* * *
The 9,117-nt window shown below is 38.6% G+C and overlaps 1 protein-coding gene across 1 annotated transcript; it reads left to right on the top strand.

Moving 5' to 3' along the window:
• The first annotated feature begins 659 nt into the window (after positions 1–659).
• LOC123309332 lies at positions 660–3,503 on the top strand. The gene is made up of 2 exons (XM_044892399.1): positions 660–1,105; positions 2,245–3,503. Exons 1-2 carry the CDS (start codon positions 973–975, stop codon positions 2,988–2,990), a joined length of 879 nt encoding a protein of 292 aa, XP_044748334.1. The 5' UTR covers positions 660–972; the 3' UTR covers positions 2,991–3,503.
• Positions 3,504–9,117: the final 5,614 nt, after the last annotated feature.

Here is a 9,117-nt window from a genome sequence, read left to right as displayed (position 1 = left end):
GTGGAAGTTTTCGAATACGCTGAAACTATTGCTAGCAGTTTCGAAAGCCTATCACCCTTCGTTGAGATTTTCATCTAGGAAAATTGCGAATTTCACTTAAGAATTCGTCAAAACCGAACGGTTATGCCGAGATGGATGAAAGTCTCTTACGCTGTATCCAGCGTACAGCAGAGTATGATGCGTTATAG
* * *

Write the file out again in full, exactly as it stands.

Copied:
The 9,117-nt window shown below is 38.6% G+C and overlaps 1 protein-coding gene across 1 annotated transcript; it reads left to right on the top strand.

Moving 5' to 3' along the window:
• The first annotated feature begins 659 nt into the window (after positions 1–659).
• LOC123309332 lies at positions 660–3,503 on the top strand. The gene is made up of 2 exons (XM_044892399.1): positions 660–1,105; positions 2,245–3,503. Exons 1-2 carry the CDS (start codon positions 973–975, stop codon positions 2,988–2,990), a joined length of 879 nt encoding a protein of 292 aa, XP_044748334.1. The 5' UTR covers positions 660–972; the 3' UTR covers positions 2,991–3,503.
• Positions 3,504–9,117: the final 5,614 nt, after the last annotated feature.

Here is a 9,117-nt window from a genome sequence, read left to right as displayed (position 1 = left end):
GTGGAAGTTTTCGAATACGCTGAAACTATTGCTAGCAGTTTCGAAAGCCTATCACCCTTCGTTGAGATTTTCATCTAGGAAAATTGCGAATTTCACTTAAGAATTCGTCAAAACCGAACGGTTATGCCGAGATGGATGAAAGTCTCTTACGCTGTATCCAGCGTACAGCAGAGTATGATGCGTTATAG